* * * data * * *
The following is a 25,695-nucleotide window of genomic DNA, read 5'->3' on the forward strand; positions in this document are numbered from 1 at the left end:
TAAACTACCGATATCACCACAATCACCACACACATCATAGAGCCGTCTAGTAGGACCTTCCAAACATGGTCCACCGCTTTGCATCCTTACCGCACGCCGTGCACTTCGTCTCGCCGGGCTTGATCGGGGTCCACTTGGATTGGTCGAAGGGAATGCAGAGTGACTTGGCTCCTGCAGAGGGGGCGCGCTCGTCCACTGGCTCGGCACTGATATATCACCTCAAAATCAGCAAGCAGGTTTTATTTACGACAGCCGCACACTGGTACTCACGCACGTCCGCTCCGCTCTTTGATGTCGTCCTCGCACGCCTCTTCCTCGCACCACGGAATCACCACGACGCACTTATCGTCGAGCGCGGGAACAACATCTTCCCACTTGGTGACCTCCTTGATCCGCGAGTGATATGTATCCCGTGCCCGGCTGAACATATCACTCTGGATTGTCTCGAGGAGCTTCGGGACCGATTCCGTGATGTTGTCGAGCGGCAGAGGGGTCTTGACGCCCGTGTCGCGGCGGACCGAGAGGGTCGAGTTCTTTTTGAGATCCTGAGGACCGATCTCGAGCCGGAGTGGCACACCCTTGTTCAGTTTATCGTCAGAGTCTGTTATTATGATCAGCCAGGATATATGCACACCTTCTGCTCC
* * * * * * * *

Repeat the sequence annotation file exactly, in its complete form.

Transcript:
The following is a 25,695-nucleotide window of genomic DNA, read 5'->3' on the forward strand; positions in this document are numbered from 1 at the left end:
TAAACTACCGATATCACCACAATCACCACACACATCATAGAGCCGTCTAGTAGGACCTTCCAAACATGGTCCACCGCTTTGCATCCTTACCGCACGCCGTGCACTTCGTCTCGCCGGGCTTGATCGGGGTCCACTTGGATTGGTCGAAGGGAATGCAGAGTGACTTGGCTCCTGCAGAGGGGGCGCGCTCGTCCACTGGCTCGGCACTGATATATCACCTCAAAATCAGCAAGCAGGTTTTATTTACGACAGCCGCACACTGGTACTCACGCACGTCCGCTCCGCTCTTTGATGTCGTCCTCGCACGCCTCTTCCTCGCACCACGGAATCACCACGACGCACTTATCGTCGAGCGCGGGAACAACATCTTCCCACTTGGTGACCTCCTTGATCCGCGAGTGATATGTATCCCGTGCCCGGCTGAACATATCACTCTGGATTGTCTCGAGGAGCTTCGGGACCGATTCCGTGATGTTGTCGAGCGGCAGAGGGGTCTTGACGCCCGTGTCGCGGCGGACCGAGAGGGTCGAGTTCTTTTTGAGATCCTGAGGACCGATCTCGAGCCGGAGTGGCACACCCTTGTTCAGTTTATCGTCAGAGTCTGTTATTATGATCAGCCAGGATATATGCACACCTTCTGCTCC